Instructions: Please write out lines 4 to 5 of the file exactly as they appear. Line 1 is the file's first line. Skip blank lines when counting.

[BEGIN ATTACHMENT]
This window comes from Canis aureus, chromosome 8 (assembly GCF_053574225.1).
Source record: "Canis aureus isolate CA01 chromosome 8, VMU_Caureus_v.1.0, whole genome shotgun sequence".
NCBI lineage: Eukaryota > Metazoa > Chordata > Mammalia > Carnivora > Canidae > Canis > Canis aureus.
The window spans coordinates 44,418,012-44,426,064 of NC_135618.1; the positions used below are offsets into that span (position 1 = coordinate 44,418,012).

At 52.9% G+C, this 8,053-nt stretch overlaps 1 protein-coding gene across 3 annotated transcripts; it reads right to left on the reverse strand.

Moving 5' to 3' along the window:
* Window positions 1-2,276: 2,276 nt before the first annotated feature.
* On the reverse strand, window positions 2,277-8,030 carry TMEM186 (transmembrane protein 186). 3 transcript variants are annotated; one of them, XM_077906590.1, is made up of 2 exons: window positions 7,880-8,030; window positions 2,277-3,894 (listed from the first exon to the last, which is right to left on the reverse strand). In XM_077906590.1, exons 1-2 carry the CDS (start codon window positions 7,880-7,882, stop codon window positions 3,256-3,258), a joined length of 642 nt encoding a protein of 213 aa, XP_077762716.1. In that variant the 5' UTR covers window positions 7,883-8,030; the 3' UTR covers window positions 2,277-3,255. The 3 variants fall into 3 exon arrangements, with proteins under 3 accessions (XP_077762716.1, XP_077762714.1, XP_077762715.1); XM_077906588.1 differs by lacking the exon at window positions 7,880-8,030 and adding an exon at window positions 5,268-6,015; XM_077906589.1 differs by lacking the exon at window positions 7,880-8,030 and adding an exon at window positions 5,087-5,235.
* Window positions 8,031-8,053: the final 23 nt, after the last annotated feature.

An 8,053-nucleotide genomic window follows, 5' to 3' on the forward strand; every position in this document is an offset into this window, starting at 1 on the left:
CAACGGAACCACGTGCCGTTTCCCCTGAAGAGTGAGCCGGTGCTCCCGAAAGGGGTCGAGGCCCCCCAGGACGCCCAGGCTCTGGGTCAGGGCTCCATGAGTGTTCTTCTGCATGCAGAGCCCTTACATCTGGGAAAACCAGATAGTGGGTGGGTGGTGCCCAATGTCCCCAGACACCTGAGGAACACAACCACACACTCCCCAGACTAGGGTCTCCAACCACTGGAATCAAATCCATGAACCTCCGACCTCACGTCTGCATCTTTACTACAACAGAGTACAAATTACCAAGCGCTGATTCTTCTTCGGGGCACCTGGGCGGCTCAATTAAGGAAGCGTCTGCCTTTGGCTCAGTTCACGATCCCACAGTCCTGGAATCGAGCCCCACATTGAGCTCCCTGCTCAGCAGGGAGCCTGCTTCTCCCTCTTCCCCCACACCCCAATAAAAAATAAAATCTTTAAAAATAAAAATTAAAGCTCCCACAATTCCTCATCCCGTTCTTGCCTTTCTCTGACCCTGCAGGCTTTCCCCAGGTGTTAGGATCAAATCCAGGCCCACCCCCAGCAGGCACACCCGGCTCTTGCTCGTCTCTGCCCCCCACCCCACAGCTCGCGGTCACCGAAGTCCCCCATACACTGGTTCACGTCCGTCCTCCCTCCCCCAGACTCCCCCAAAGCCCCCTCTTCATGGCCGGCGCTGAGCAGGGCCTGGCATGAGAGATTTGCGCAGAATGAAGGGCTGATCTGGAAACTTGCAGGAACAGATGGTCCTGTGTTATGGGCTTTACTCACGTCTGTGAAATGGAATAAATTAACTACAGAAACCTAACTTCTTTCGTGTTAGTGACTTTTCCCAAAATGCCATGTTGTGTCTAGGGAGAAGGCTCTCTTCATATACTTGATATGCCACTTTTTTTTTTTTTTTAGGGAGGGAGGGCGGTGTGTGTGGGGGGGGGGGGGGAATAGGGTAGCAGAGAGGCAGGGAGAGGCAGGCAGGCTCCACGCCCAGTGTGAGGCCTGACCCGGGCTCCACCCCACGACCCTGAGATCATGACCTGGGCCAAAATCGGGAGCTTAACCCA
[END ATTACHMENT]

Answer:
The window spans coordinates 44,418,012-44,426,064 of NC_135618.1; the positions used below are offsets into that span (position 1 = coordinate 44,418,012).

At 52.9% G+C, this 8,053-nt stretch overlaps 1 protein-coding gene across 3 annotated transcripts; it reads right to left on the reverse strand.